No matter what you think that x-factor is, I guarantee you that you are wrong about it overcoming lackluster fundraising.
No Congressional candidate in the coming years will ever have a bigger x-factor than my good friend Gene Stilp. No candidate will have anything near Stilp’s Pignelope (be it the bus or the inflatable version), his Statue of Liberty in the middle of the Susquehanna, and his more than a decade of uniformly positive press for being a crusader against corruption.
Gene ran a new, innovative, and sparkplug campaign because he had a gigantic x-factor.
But Gene still lost—by a significant margin.
Gene lost because he didn’t raise any money and Lou Barletta had boatloads.
Money matters. Some sort of x-factor is necessary, but not nearly sufficient.
Another aspect of candidate recruitment that we got wrong this year is picking candidates in losing districts that will actually run a campaign. It sounds cynical, but we know we are going to lose in certain districts. This is certain. Fait accompli.
What we can do, however, is run candidates who will actually campaign. This is helpful because oftentimes there are more competitive State House or Senate seats in that district that can benefit from a campaigner near the top of the ticket.
Kevin Deely’s run for State House is an example of this phenomena of Congressional candidates making a difference (or not) in a local race.
Quoting an email sent in to me by an operative in the 15th Congressional District:
Deely came so close to unseating GOP incumbent Justin Simmons on his own that the votes are still being re-counted. If Daugherty had campaigned — even if he’d lost to Dent — he could easily have drawn out enough additional Democratic votes to put Deely over the top.
We knew Rick Daugherty was not going to win in the 15th district when his campaign showed less than $4,500 in the bank as of April 4. But candidates in positions like Daugherty have a chance to buoy candidates by running a really strong, albeit losing, campaign.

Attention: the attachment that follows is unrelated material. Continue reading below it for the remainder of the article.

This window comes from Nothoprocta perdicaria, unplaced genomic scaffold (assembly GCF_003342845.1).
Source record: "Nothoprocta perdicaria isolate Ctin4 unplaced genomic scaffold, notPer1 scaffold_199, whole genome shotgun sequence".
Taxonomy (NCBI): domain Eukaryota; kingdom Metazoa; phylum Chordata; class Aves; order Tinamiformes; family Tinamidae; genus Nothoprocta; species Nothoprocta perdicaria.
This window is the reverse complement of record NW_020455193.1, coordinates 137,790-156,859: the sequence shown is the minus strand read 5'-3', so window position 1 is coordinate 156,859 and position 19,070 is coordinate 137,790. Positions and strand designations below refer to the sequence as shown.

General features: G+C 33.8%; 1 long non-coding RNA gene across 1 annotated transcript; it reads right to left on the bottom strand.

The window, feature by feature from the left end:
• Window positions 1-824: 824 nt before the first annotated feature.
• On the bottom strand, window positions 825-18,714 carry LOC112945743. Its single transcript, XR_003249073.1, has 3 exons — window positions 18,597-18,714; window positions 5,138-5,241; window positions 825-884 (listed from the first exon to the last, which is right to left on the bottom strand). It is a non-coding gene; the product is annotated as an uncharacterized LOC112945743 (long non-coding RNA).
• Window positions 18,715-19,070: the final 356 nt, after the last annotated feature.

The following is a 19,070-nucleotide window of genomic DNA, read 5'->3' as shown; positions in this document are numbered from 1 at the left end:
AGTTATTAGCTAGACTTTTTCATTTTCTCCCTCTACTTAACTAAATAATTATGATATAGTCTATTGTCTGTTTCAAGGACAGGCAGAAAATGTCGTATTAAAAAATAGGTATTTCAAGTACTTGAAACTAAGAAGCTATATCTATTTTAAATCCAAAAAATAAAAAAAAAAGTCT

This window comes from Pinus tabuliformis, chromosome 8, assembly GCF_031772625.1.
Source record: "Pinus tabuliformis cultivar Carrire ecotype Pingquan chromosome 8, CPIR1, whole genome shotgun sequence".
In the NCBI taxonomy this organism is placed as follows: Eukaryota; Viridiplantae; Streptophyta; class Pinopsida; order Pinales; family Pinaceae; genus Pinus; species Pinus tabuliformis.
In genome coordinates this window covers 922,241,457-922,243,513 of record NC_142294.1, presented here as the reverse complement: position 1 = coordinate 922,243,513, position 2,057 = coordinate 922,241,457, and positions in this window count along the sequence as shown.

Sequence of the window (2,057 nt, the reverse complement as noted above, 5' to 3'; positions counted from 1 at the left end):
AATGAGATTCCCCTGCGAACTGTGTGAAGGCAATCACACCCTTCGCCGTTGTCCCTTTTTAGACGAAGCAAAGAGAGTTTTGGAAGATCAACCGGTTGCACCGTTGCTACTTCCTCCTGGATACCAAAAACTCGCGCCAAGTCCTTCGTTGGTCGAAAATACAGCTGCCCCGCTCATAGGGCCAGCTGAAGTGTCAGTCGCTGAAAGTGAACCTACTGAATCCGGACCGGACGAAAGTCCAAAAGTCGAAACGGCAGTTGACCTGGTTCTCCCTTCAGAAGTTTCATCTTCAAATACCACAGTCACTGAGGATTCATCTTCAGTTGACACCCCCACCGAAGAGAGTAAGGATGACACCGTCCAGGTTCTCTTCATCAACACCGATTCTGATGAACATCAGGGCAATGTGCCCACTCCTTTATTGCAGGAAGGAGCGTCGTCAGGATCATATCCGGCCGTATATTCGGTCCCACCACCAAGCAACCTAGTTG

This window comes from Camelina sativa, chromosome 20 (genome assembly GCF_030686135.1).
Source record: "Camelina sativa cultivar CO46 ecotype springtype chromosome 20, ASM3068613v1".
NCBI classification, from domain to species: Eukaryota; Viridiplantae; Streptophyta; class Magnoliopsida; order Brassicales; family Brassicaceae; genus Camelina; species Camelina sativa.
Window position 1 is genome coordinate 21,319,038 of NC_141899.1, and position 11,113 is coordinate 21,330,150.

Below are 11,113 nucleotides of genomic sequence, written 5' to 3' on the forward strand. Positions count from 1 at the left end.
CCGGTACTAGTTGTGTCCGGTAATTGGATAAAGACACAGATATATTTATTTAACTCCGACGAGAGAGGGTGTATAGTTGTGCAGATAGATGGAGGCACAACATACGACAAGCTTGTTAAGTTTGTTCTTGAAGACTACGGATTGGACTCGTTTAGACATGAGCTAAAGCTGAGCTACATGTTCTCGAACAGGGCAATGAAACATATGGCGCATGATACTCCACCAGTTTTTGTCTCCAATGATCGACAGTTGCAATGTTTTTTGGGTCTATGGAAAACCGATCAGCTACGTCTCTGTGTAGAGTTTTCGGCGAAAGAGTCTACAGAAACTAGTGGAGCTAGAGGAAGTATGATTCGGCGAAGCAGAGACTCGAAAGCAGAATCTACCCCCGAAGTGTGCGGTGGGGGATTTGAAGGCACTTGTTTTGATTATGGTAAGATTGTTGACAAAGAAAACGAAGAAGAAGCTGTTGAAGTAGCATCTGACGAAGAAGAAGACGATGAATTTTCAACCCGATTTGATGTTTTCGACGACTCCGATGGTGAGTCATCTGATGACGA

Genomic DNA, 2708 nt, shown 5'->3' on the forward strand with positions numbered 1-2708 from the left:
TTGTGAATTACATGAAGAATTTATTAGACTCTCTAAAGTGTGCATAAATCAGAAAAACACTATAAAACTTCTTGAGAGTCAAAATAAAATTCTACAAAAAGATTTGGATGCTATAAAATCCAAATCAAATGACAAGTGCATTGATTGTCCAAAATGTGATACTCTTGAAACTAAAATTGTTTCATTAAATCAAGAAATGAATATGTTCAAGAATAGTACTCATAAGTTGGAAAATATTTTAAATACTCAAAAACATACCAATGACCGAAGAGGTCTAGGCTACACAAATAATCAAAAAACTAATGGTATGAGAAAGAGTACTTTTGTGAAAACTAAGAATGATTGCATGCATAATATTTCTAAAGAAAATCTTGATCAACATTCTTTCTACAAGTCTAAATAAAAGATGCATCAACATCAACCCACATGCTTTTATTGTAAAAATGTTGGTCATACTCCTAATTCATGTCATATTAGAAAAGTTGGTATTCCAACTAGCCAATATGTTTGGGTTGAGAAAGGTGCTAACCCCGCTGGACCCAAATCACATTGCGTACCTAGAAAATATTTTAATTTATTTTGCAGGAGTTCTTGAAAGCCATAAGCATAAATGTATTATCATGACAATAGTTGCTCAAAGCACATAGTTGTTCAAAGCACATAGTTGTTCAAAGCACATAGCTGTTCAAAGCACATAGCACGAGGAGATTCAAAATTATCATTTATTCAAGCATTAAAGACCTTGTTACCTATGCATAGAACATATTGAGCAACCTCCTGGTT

When we are recruiting candidates in losing districts, let’s at least pick campaigners in the future.
One final point about recruiting: despite a vast majority of emails claiming this to be the case, we can’t blame Congresswoman Allyson Schwartz for everything.
Yes, on the face of it, Schwartz does serve as National Chair for Recruiting, and yes, we did a poor job recruiting candidates in Pennsylvania.
PoliticsPA summed up this general sentiment when they gave Congresswoman Schwartz a “down arrow” in late October, saying:
[Schwartz] failed to mount a serious challenge to any of the potentially vulnerable Republican freshmen in her own back yard. She has $3 million on hand but gave none to the DCCC in Q3 despite having a no name challenger (whom she refuses to debate, for good measure). Not really a full court press.
While to some extent I think the criticism is on point, it is also true that Congresswoman Schwartz alone “can’t make interesting, credentialed candidates run if they don’t want to, and it looks as if Keystone Democrats have decided this isn’t the year to run against incumbent Republicans in Pennsylvania,” as put by Stu Rothenberg way back in June.
The Republicans are right–our party needs to come to Jesus. We need to sit down and figure out what we did well, but more importantly what we did wrong. When the Congressional races are up again in 2014, the top of the Republican ticket will have one of the most unpopular Governors in the nation.
Governor Corbett could hang Satan on the Capitol Steps, and we will still win.
Let’s take that opportunity and combine it with the lessons of 2012. Let’s get our Congressional house in order and win back a few seats.
We’re not a swing state anymore—we’re a blue state. We deserve a bluer Congressional delegation.
Now, I yield the floor. Let me know what I missed in the comments section.